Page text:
Gun Violence, Mass Shootings No Longer Top Issue Swaying Gen Z Voters Going Into the Election, Study Shows

After topping the political to do list for the last two years, gun violence and mass shootings is no longer the top issue swaying Gen Z voters.

Gen Z voters going into November's general election now say that the top issue the next administration should address first is COVID-19, followed by racial injustice and inequality, according to a new survey from Barnes & Noble College Insights.

Other top issues for these young voters include police reform, health of the environment and health care reform.

Gen Z, those born after 1996, will account for one in 10 eligible voters in the 2020 presidential election and they have proven to be some of the most politically active in the nation.

In the past four years, young people came to the forefront on a number of political issues as they started their own youth-led organizations and demonstrated in the masses to call on elected officials to address issues like climate change and gun violence.

After the mass shooting at Marjory Stoneman Douglas High School in 2018, also known as the Parkland shooting, millions of young people flooded the streets of Washington, D.C., in the March for Our Lives. Since then, many students have advocated for gun reform.

As the coronavirus pandemic shuttered schools, this March became the first March in nearly 20 years where there was not a school shooting in the U.S.

However, gun violence did not make this year's list of issues Gen Z voters want the next president to address. Other previous top issues that didn't make the list include the ability to go to or pay for college, immigration, division within the nation and abortion rights.

March For Our Lives
Protesters pose with signs during March For Our Lives on March 24, 2018 in Washington, D.C. Gun violence, which had previously been the top issue for Gen Z voters, was replaced by the coronavirus pandemic ahead of the 2020 presidential election. Noam Galai/Getty

The impact of recent events, including the ongoing health crisis and Black Lives Matter protests, has swayed Gen Z not only to vote on those issues but to become more politically active.

The poll, conducted over the summer, found that 45 percent of Gen Z voters said recent events have inspired them to become more politically active. Of the 2,800 Gen Z college students surveyed, 32 percent said they feel nervous about voting in person due to COVID-19 and 30 percent the virus will impact how they plan to vote.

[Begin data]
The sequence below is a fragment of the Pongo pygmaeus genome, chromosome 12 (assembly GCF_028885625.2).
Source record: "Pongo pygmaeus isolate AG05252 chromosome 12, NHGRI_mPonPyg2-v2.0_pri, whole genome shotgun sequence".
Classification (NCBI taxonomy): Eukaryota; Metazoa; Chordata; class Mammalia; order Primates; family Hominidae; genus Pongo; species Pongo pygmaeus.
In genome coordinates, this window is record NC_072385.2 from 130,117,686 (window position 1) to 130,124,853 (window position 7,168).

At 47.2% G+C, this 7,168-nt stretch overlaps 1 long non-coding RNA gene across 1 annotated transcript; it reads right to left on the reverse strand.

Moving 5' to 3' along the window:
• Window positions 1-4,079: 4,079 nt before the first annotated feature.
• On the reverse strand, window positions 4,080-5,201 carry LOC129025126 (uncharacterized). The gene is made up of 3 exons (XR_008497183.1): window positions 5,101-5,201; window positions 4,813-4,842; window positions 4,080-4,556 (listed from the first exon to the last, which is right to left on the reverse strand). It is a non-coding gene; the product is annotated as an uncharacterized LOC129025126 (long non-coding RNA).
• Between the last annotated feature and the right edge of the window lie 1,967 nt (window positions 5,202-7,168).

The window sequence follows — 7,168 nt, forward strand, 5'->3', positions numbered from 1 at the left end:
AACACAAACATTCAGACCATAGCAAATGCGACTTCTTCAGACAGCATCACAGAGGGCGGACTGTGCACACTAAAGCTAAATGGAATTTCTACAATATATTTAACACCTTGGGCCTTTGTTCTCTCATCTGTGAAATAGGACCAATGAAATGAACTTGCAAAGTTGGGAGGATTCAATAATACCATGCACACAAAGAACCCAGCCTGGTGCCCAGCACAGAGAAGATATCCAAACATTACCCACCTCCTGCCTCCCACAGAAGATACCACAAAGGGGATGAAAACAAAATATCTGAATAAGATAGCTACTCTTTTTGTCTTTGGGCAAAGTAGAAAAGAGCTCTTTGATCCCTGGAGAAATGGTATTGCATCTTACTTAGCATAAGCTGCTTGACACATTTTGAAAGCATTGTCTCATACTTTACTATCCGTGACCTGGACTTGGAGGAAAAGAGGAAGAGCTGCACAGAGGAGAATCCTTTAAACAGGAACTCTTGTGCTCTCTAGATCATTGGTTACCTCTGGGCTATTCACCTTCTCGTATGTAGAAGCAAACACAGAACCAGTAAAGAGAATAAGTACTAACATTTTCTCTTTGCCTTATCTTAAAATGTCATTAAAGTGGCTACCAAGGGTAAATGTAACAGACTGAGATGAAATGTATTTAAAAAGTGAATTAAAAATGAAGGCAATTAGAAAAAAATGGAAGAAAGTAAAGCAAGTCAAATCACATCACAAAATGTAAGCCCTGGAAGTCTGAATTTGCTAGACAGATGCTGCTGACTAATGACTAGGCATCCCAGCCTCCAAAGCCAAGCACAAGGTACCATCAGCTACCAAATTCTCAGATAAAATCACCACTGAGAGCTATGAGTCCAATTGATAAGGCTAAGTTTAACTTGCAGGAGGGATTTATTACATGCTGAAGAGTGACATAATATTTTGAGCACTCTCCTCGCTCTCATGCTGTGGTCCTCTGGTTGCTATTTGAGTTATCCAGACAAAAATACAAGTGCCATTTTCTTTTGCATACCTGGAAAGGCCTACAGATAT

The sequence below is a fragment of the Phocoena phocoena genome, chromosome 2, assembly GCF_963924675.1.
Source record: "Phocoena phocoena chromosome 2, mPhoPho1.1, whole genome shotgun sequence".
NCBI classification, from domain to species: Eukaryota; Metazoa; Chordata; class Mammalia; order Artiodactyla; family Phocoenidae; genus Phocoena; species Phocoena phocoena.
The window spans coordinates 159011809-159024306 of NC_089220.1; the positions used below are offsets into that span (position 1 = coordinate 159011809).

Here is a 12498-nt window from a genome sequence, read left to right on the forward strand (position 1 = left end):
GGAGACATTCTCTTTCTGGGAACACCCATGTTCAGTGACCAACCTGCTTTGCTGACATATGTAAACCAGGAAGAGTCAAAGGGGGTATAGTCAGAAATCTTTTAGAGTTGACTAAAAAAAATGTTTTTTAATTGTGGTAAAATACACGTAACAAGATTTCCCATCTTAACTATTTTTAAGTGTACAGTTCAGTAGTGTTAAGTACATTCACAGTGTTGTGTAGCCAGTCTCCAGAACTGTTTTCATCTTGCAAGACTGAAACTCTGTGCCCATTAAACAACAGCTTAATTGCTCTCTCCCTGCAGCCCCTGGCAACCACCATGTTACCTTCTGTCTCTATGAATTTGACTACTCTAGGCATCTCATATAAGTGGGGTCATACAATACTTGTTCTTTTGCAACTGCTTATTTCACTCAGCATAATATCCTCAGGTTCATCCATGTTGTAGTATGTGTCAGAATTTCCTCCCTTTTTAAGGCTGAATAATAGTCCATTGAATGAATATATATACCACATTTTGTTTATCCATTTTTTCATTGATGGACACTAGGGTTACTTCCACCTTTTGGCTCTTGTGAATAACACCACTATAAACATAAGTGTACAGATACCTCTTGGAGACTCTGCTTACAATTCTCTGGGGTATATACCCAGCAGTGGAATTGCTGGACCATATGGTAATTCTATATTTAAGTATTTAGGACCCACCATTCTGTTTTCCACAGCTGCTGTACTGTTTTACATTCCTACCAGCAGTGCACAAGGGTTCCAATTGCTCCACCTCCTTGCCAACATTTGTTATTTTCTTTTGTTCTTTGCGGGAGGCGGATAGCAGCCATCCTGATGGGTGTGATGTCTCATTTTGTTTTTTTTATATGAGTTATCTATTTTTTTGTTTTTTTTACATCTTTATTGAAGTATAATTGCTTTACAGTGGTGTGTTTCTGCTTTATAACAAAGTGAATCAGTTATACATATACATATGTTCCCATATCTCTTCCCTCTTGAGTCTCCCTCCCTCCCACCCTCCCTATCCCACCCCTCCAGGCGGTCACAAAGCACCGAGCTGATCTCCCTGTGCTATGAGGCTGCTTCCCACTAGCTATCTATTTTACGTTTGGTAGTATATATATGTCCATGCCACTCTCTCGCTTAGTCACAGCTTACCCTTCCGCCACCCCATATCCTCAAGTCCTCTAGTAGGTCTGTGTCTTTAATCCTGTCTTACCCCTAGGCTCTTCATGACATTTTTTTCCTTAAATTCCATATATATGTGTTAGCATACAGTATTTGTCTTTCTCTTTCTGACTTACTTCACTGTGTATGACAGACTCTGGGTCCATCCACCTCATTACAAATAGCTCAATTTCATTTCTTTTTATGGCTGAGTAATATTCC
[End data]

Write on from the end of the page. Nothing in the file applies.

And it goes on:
But organizers like Emma Rowland, who is on the policy and advocacy team for March For Our Lives, doesn't see these statistics as a change away from gun reform but instead as new methods to tackle the same issue.

"For Gen Z, a focus on other pressing societal issues isn't a shift away from gun violence. Gen Z understands that gun violence comes in many forms and is a very intersectional issue. Police violence is gun violence and access to healthcare is a key tool in addressing the root causes of gun violence. Gun violence has seen a sharp increase this year due to societal issues like racism and police brutality," Rowland told Newsweek.

Social media has also emerged as a critical player in the political lives of Gen Z voters.

Although most Gen Z college students look to multiple sources for political information, social media platforms are their top go-to source. Another 62 percent also said they stay informed through major news networks but are skeptical of media organizations. The New York Times, The Wall Street Journal and The Washington Post were the top three trusted sources but only considered so by half of those surveyed.

The majority of participants also said they agree with social media platforms' practice of flagging political content with disclaimers around fact-checking. Twitter and Facebook have both flagged and removed a number of posts from President Donald Trump this year due to misinformation related to COVID-19.

Update 10/16/20 1:21 p.m. This story was updated with comments from Rowland.